By Christina Orlovsky, senior writer
The future looks bright for college students and new
graduates—especially in health care fields—as the time comes to begin their job
search. In fact, recent statistics from Internet job site CareerBuilder.com
report that 85 percent of health care companies are looking to hire new
employees in 2007 and 80 percent are looking to hire recent college graduates.
“It’s an exciting time for nurses,” said Theresa Chu, career
advisor with Career Builder. “For us, health care positions are always in strong
demand, especially nurses, radiology techs, pharmacists, medical assistants and
other support staff. Nurses should feel good about that.”
Similar findings from Monster.com indicate that 76 percent of
more than 900 employers surveyed plan to hire new college graduates this summer,
with 38 percent saying they’ll hire more new grads this year than last year.
Not only are the jobs out there, they’re also a lot easier to
search for, thanks to the age of the Internet and the abundance of job Web sites
that exist to introduce employees to future employers.
More and more job seekers are going online to send prospective employers their
résumé and to post their résumé on Web sites that can be searched by other companies in their field.
The process of Internet job seeking has become so popular, in fact, that
statistics from Recruiters Network, the Association for Internet Recruiting,
reveal that on an average day 4 million people search out new job opportunities
on the Internet.
But just because there are job sites aplenty, from large sites
like Career Builder, Monster and Hot Jobs, to smaller specialty sites by
occupation, it doesn’t mean you can throw all caution to the wind and abandon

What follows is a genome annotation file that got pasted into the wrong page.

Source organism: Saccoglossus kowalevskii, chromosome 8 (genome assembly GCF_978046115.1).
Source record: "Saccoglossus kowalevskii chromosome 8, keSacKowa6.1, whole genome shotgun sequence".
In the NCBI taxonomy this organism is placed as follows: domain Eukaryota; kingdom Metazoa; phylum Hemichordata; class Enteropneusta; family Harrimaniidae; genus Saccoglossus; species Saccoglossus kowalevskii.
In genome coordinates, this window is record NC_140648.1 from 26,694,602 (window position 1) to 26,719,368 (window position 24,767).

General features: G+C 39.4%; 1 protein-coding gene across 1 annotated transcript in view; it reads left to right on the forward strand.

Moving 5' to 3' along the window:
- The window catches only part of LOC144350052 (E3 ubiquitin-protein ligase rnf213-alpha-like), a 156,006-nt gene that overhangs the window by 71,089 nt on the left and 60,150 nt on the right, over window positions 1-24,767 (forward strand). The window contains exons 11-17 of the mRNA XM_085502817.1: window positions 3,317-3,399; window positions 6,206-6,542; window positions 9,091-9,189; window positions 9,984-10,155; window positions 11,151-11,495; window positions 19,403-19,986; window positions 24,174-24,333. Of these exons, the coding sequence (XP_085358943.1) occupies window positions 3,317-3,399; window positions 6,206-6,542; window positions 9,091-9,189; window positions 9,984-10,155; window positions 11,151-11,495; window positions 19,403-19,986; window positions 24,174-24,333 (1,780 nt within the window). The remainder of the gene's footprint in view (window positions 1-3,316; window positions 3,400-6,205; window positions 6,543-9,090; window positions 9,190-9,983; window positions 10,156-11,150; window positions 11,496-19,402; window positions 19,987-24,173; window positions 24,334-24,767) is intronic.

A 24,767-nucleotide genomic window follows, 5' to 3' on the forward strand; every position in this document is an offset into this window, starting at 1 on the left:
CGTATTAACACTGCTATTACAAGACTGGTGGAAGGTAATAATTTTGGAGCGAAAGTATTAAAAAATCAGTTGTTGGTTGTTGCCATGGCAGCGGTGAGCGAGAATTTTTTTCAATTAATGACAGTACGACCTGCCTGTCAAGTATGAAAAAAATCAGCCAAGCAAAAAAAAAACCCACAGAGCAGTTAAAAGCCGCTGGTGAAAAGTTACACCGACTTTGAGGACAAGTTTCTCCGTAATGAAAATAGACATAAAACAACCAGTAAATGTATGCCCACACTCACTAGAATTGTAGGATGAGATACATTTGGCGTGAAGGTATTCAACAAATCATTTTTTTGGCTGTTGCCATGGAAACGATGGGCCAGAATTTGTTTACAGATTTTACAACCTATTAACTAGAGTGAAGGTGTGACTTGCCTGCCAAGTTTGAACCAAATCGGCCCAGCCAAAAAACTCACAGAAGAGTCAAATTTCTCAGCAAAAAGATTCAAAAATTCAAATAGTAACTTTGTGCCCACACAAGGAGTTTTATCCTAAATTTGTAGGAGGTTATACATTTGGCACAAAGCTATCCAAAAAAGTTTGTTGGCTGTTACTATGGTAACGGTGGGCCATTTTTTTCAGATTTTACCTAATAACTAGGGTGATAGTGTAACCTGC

all good job-searching tactics.
“The Internet has definitely made it easier to find these
opportunities, but the same challenges in job searching still exist—making your
résumé and cover letter the best they can be, sounding professional and urging
employers to call you,” Chu said. “Those challenges are all still there and you
need to make sure you’re brushed up on your skills.”
First among those skills is creating a clean, effective
“You don’t know how many people you’re competing against, so
you want to stand out and be unique, but also balance that with
professionalism,” Chu recommended. “Keep the résumé simple, bold and
professional. Instead of focusing on flashy formatting, employers appreciate a
clean and polished document with simple headings and bullets.”
Also, be sure to use strong action words to describe your
experience—even if you aren’t sure you have any marketable experience coming
straight out of school.
“Do not take any previous experience for granted,” Chu
continued. “While you may not think you have real world experience because
you’ve been in the classroom for four years, you do; you just have to look for
it. If you volunteered or were active in a student or professional organization
where you had to manage a set of 20 volunteers or a budget of $10,000, you might
take for granted that it was just a student activity, but hiring managers are
looking for that, knowing you were in a leadership role.”
Because most job sites allow both employees and employers to
search for each other, it is a good idea to not only be proactive and send your
résumé to companies that interest you but also to make your résumé searchable to
other companies as well.
“By allowing them to search for you, you’re opening yourself
up to opportunities that you may not have found on your own,” Chu added. “For
this reason, you really want to incorporate the hot words in your industry in
your résumé—if there’s a certain software nurses are using that you’re
proficient in or other things people are talking about in nursing—so that if an
employer is searching for that keyword, your résumé will pop up.”
Finally, remember that your résumé and cover letter should not
have a one-size-fits-all approach and that the Internet is useful for essential
research as well as your job search.
“Customize your résumé for each job,” Chu said. “Look at the
health care organization, do some research and find out what their company
culture is and the size of the organization and then tailor your résumé to fit
that sort of culture.”
For an even more tailored approach to job searching, visit
NurseZone’s Design Your Ideal Job section to search for jobs that fit your
© 2007. AMN Healthcare, Inc. All Rights Reserved.